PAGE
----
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Heatstroke Vs. Heat Exhaustion

Heatstroke Vs. Heat Exhaustion

With summer approaching, it is important for us to be aware of and understand heat related illnesses, their symptoms and how to avoid them. Heat related illnesses include heat cramps (mild form), heat exhaustion (slightly severe) and heatstroke (very severe). Performing strenuous physical activity in a hot environment can hinder the body’s ability to cool itself and regulate temperature. This overheating of the body coupled with dehydration can lead to the onset of heat related illnesses.

Heatstroke Vs. Heat Exhaustion

What is heat exhaustion?

Heat exhaustion is a condition that occurs due to overheating of the body. Heat exhaustion can occur because of

  • Water depletion: Symptoms include excessive thirst, weakness, headache, loss of consciousness etc.
  • Salt depletion: Symptoms include nausea, vomiting, muscle cramps, dizziness etc.

Symptoms of heat exhaustion:

  • Cool, moist skin with goose bumps when in the heat
  • Heavy sweating
  • Faintness
  • Dizziness
  • Fatigue
  • Rapid heartbeat
  • Low blood pressure upon standing
  • Muscle or abdominal cramps
  • Nausea
  • Headache
  • Confusion

Although, heat exhaustion isn’t as severe or life threatening as a heatstroke, it isn’t something that should be taken lightly. If left unattended, heat exhaustion can lead to heatstroke.

What is a heat stroke?

Prolonged exposure to or physically strenuous activity in elevated temperatures can lead to heatstroke. This condition is very severe, and if left untreated can quickly damage your brain, heart, kidneys and muscles. This is the most serious form of heat injury and should be treated as an emergency.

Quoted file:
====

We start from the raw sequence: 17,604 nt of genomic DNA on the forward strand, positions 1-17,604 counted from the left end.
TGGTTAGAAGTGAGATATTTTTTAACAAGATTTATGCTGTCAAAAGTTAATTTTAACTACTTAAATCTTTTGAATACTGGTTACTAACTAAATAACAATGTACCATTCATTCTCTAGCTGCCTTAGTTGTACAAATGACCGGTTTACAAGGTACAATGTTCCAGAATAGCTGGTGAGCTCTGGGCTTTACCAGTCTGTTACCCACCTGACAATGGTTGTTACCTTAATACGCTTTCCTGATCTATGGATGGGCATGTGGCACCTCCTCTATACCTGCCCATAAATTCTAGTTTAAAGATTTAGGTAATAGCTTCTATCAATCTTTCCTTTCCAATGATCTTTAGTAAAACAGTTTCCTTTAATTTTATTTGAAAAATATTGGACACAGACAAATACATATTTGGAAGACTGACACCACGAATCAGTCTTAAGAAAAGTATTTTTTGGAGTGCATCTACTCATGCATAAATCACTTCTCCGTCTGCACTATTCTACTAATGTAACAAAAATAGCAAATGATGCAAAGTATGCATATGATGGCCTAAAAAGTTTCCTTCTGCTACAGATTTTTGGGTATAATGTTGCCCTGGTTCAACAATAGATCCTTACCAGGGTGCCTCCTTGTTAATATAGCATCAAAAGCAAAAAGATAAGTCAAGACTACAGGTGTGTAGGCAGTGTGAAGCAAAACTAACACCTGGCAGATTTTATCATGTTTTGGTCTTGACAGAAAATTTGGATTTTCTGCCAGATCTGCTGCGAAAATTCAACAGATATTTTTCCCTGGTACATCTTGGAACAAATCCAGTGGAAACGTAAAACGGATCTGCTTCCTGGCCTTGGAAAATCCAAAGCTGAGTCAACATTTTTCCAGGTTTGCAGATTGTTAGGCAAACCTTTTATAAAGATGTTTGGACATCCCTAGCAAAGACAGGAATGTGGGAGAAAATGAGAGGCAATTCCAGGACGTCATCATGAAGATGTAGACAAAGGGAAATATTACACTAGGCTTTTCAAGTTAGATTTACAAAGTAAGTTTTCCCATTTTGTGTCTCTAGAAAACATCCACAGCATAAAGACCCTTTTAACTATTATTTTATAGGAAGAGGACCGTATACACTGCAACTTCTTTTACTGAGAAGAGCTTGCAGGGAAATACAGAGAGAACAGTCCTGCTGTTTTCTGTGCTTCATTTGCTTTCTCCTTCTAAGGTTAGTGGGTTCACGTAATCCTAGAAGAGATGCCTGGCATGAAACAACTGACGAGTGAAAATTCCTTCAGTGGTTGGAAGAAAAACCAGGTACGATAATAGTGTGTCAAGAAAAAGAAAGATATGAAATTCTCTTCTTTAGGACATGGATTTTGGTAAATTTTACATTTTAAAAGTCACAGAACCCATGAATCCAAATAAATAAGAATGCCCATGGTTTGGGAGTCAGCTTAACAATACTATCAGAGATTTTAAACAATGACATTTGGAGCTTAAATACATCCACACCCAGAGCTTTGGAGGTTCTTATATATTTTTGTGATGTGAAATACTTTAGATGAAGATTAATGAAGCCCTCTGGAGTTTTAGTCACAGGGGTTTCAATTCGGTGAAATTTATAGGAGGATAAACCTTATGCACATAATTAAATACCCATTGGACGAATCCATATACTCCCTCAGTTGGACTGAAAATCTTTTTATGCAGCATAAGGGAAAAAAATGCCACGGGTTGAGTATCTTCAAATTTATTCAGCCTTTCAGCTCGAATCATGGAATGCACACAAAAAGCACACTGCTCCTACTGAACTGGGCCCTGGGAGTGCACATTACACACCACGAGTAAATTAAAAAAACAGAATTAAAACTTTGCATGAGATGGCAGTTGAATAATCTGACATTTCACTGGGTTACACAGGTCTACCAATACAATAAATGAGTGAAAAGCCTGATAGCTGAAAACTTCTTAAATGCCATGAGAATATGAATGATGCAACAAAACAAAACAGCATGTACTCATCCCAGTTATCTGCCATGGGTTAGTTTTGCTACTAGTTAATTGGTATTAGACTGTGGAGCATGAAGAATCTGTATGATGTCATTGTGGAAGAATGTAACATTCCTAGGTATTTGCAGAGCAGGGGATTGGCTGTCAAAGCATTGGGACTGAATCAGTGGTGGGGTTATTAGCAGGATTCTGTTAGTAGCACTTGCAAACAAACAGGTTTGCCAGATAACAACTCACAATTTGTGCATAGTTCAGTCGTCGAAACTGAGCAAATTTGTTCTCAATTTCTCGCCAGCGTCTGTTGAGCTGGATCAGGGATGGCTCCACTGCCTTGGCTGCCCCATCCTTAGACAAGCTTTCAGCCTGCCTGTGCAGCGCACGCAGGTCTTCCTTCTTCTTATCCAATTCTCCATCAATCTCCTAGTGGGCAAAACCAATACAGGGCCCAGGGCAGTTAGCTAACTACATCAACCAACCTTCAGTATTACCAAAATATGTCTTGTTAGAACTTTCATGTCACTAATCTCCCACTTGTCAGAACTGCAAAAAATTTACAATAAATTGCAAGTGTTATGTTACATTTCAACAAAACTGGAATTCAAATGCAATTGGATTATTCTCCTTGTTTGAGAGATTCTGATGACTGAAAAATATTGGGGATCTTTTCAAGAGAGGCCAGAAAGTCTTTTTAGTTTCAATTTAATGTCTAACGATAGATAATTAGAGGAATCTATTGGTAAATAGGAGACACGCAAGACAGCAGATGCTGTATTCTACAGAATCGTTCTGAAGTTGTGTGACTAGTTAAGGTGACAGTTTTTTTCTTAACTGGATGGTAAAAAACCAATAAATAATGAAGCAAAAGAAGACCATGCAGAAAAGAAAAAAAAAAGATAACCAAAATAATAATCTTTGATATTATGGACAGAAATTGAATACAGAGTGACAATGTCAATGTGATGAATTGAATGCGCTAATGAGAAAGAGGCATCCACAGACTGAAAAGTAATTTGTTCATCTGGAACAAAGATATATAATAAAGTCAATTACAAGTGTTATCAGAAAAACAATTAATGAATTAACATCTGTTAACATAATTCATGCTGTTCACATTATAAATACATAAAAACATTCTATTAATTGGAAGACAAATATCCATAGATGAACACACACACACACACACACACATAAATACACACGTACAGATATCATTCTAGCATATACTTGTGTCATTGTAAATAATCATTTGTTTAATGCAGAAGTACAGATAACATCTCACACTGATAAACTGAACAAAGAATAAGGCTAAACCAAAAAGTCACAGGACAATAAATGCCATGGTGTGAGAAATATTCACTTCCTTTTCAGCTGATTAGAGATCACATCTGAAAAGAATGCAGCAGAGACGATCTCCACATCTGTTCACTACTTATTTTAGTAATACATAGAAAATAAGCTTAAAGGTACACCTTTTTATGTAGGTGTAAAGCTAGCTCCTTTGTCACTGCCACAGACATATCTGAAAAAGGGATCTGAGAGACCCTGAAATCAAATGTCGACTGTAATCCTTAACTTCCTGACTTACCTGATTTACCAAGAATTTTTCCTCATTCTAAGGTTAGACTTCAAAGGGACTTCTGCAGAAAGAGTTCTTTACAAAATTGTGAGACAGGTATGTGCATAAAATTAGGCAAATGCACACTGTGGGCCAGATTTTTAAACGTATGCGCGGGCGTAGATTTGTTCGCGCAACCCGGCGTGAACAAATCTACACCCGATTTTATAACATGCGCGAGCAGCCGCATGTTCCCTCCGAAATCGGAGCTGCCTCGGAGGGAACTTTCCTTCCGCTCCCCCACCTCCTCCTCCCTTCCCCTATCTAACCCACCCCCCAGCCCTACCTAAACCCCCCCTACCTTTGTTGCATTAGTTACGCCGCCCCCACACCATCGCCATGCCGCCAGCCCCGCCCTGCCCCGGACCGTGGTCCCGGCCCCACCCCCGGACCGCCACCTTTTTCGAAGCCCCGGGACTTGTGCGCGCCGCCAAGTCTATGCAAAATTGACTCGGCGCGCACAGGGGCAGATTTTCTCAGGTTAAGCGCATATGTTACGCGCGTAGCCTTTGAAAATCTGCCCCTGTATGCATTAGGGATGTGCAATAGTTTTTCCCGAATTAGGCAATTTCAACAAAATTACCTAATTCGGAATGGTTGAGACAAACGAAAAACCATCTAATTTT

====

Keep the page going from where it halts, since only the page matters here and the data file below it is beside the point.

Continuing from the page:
Symptoms of heat stroke:

  • High body temperature: This is the most important symptom. A core body temperature of 40° C or higher, is the main sign of heatstroke.
  • Confusion and agitation
  • Slurred speech and delirium
  • Seizures
  • A comatose state
  • If the heatstroke is brought on by hot weather, your skin may feel hot and dry to the touch. Heatstroke brought on by strenuous exercise may leave your skin feeling dry and slightly moist.
  • Nausea and vomiting
  • Flushed skin
  • Headache
  • Racing heartbeat
  • Rapid breathing

Heat exhaustion v/s Heatstroke

People often get confused between heat exhaustion and heatstroke, which sometimes leads to delay in getting proper medical help. This can be dangerous in cases of heatstroke as the damage it causes to the body increases with the time it is left untreated. Here are a few simple ways in which you can differentiate between the two:

  • Check your body temperature. If it is above 40° C and continues to remain so, you may be suffering from a heatstroke.
  • Generally, while experiencing heat exhaustion a person tends to sweat excessively, whereas in a heatstroke they stop sweating and are actually dry.
  • Symptoms experienced during a heatstroke are more severe as compared to symptoms experienced during heat exhaustion.

If you notice any symptoms of heat exhaustion or heatstroke it is advisable to retreat to a cool room, loosen tight clothing, mist your body with water and rehydrate. If you suspect a heatstroke, consult your doctor immediately. It is always better to be safe than sorry.

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